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Plastic Bags as Personal Protective Equipment During the COVID-19 Pandemic: Between the Devil and the Deep Blue Sea

      The COVID-19 pandemic has placed health care systems worldwide under strain unprecedented in recent times. Personal protective equipment (PPE) shortages in many countries have led to increasing reports on mainstream and social media (including the widely publicized #GetMePPE movement on Twitter) of improvised methods featuring household items.
      One such setup featured the use of a transparent plastic bag placed around heads of practitioners with an airtight seal around the neck to protect against aerosolized droplets during endotracheal intubation, in lieu of goggles and an N95 respirator (Figure 1). This allows the operator to rebreathe his expired (but hopefully uncontaminated) air for a limited time during the procedure. Although this might offer better protection from infection than current Centers for Disease Control and Prevention recommendations for homemade cloth masks in situations of last resort, it also introduces risks of hypoxia and hypercarbia due to rebreathing (
      • MacIntyre C.R.
      • Seale H.
      • Dung T.C.
      • et al.
      A cluster randomised trial of cloth masks compared with medical masks in healthcare workers.
      ,
      • Callaham M.
      Hypoxic hazards of traditional paper bag rebreathing in hyperventilating patients.
      ).
      Figure thumbnail gr1
      Figure 1The described form of personal protective equipment as seen on a life-sized mannequin.
      Experiments on rebreathing have previously been reported, but were performed under sufficiently different conditions (breathing directly into a bag placed around the mouth) that extrapolation of results to the above setup might not be meaningful (
      • Callaham M.
      Hypoxic hazards of traditional paper bag rebreathing in hyperventilating patients.
      ,
      • Obuchi T.
      • Shimamura S.
      • Miyahara N.
      • et al.
      CO2 retention: the key to stopping hiccups.
      ).
      To study the limitations of the described setup, two of the authors (one male and one female, in their thirties with no prior cardiorespiratory disease) volunteered to have 70-L plastic bags prefilled with environmental air placed around their heads with an airtight seal around their necks. Heart rate and rhythm, respiratory rate, and oxygen saturation were monitored. The gas composition in the bag (fraction of inspired oxygen and carbon dioxide partial pressure) was continuously sampled with the gas analyzer module of an anesthesia machine (M-CAIOV, Datex Ohmeda, General Electric Company, Boston, MA) via a sampling line inserted into the bag. Each run was aborted when symptoms experienced were felt to be significant enough to impair the capacity to safely carry out a medical procedure, such as endotracheal intubation. At termination, time elapsed and subject’s end-tidal carbon dioxide partial pressure were recorded. The experiments were then repeated, with the same bags prefilled with oxygen prior to use (results in Table 1).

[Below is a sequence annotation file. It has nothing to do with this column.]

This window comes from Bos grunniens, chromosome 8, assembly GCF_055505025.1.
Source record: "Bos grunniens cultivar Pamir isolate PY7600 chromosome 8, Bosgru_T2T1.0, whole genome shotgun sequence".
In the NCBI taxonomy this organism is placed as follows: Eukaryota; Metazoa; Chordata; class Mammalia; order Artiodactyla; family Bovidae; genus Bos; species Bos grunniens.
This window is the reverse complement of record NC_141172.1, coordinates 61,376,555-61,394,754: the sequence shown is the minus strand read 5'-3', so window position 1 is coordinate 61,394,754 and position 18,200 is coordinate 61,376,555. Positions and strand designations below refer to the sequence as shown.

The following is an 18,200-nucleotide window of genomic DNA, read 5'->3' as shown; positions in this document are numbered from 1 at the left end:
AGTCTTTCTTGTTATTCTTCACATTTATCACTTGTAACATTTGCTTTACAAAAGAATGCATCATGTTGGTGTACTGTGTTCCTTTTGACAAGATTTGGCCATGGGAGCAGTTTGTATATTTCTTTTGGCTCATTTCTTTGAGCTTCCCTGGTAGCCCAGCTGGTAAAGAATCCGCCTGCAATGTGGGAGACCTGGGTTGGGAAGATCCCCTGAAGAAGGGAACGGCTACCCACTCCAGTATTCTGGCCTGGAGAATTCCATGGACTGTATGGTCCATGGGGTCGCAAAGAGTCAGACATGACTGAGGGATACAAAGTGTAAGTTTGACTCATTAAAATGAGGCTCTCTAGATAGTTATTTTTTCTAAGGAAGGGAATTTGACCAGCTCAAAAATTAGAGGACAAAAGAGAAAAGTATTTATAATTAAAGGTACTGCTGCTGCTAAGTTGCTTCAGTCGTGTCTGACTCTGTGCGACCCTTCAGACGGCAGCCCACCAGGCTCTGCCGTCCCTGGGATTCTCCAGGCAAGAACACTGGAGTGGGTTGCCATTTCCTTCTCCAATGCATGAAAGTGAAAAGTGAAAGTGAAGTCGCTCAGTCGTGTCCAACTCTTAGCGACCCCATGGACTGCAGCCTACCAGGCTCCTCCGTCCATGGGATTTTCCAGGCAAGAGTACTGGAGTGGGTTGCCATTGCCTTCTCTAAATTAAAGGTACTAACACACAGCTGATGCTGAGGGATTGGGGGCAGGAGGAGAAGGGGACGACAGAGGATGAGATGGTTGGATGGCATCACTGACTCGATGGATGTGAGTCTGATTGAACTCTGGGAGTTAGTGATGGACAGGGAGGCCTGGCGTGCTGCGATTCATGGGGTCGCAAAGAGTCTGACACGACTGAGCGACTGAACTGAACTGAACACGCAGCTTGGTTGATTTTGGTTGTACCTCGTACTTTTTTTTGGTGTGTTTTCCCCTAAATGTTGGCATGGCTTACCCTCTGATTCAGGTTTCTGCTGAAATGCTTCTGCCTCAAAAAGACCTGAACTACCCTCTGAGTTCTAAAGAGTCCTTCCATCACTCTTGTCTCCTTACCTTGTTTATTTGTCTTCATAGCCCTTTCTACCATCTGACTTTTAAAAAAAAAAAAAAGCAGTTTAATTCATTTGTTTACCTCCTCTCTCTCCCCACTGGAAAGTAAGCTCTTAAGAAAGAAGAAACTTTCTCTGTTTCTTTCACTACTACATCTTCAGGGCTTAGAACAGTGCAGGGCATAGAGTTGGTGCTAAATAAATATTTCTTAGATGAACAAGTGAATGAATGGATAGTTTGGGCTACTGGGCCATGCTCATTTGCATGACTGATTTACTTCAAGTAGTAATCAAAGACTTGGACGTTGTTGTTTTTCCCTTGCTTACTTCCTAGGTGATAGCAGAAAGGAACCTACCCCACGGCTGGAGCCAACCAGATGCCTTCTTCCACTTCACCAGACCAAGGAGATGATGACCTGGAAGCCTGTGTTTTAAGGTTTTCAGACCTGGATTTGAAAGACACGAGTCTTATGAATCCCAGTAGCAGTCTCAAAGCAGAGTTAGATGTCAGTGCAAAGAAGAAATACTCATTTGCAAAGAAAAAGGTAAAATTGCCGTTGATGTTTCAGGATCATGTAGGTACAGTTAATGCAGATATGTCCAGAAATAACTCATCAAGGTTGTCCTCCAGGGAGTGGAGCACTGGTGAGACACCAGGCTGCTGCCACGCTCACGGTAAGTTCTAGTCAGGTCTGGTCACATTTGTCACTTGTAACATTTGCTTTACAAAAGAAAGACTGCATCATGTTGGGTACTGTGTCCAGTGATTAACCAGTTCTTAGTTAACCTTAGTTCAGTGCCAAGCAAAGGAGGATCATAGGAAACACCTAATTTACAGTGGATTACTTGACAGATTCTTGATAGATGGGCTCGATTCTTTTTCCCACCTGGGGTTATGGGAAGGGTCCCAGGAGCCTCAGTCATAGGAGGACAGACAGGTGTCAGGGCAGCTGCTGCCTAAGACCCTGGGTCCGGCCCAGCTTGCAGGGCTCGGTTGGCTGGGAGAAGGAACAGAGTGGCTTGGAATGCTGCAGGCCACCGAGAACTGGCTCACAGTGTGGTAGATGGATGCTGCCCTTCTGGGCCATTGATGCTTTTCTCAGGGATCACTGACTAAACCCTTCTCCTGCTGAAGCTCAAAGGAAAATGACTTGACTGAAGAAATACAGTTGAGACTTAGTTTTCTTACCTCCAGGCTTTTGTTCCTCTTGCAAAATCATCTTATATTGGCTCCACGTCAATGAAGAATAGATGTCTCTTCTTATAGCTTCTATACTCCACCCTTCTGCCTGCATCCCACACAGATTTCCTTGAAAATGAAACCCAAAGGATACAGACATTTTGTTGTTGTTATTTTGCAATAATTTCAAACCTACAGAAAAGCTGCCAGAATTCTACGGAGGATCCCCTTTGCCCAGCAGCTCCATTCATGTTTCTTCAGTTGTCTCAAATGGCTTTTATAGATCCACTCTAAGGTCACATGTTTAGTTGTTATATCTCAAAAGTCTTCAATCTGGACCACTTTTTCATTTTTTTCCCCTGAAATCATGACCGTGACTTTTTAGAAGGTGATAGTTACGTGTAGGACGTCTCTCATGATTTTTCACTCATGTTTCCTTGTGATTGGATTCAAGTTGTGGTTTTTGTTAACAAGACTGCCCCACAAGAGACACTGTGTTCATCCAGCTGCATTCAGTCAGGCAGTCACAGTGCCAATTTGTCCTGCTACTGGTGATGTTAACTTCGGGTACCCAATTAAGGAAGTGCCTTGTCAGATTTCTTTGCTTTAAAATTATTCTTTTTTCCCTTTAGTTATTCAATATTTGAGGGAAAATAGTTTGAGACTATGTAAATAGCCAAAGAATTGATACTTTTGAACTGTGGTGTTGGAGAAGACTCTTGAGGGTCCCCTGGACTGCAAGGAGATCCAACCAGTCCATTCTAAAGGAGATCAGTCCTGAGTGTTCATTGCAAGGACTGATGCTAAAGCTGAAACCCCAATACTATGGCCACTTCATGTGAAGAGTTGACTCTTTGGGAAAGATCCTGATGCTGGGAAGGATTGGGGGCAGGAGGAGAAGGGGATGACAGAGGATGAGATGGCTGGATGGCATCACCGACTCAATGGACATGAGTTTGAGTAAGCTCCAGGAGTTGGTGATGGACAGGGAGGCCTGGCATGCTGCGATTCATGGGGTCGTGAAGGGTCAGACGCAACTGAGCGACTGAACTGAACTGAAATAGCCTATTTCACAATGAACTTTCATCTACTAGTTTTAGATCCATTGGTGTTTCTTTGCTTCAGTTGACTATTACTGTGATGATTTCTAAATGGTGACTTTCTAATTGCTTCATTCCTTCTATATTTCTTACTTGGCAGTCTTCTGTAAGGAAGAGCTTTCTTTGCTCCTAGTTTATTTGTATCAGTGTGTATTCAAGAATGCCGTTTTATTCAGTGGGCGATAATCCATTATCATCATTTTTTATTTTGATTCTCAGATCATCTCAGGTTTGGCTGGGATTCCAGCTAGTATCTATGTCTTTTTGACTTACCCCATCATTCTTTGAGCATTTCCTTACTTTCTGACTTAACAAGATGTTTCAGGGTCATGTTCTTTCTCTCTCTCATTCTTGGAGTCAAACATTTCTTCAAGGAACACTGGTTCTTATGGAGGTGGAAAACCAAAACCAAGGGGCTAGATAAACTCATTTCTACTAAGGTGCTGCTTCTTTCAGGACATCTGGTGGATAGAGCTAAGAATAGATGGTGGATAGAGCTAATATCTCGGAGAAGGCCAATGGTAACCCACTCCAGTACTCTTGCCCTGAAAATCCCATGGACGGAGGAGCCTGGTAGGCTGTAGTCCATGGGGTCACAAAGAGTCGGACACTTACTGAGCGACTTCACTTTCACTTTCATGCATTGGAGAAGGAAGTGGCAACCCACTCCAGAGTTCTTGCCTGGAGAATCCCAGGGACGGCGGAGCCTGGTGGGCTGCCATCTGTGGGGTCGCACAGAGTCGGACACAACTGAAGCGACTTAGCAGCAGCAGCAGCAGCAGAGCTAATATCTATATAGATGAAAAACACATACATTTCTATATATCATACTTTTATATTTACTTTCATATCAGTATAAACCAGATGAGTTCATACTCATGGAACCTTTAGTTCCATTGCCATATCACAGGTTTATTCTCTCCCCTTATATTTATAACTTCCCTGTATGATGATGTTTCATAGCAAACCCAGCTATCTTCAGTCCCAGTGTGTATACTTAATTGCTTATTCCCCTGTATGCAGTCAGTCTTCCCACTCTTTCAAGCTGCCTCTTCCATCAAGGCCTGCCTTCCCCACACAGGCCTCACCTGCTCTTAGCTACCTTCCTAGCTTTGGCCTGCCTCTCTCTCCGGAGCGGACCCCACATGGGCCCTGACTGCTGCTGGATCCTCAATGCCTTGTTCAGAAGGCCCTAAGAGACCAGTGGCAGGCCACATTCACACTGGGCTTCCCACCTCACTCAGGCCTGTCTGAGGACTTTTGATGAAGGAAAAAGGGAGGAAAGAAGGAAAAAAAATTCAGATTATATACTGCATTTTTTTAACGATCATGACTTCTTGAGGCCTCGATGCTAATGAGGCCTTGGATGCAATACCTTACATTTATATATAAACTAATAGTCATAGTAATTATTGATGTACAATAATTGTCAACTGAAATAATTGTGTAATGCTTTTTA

Table 1Physiological Parameters and Bag Gas Composition During Rebreathing Experiment
      Bag Prefilled with:AirOxygen
      Subject ASubject BSubject ASubject B
      Time ElapsedBag PCO2 (mm Hg)Bag FiO2 (%)Bag PCO2 (mm Hg)Bag FiO2 (%)Bag PCO2 (mm Hg)Bag FiO2 (%)Bag PCO2 (mm Hg)Bag FiO2 (%)
      1 min2318121915641171
      2 min3216221728611869
      3 min4814291635602664
      4 min5112341542583160
      5 min551047563557
      6 min51554254
      7 min5553
      8 min5852
      Subject's EtCO2 at termination (mm Hg)59506752
      Subject's SpO2 at termination (%)949898100
      Time elapsed at termination (m:s)5:204:408:376:31
      Mean time elapsed at termination (m:s)5:007:34
      PCO2 = partial pressure of carbon dioxide; FiO2 = fraction of inspired oxygen; EtCO2 = partial pressure of end-tidal carbon dioxide; SpO2 = peripheral arterial oxygen saturation.
      Subject A: Male, 38 years old, 184 cm, 80 kg.
      Subject B: Female, 36 years old, 159 cm, 46 kg.
      In all cases, bag partial pressures of carbon dioxide rose quickly, resulting in significant hypercarbia at termination. This accounted for the breathlessness (the primary symptom that resulted in termination of the experiments), anxiety, and distress that both authors reported nearing the end of each run. Overall, the mean duration tolerated was short, although longer when bags were prefilled with oxygen (5 min vs 7.5 min). Only the environment in bags prefilled with air became hypoxic, although no oxygen desaturation below 94% occurred. These findings are consistent with our understanding of physiology, with hypercarbia being the major contributor of dyspnea and limiting factor for tolerance in this situation, secondarily compounded by hypoxia (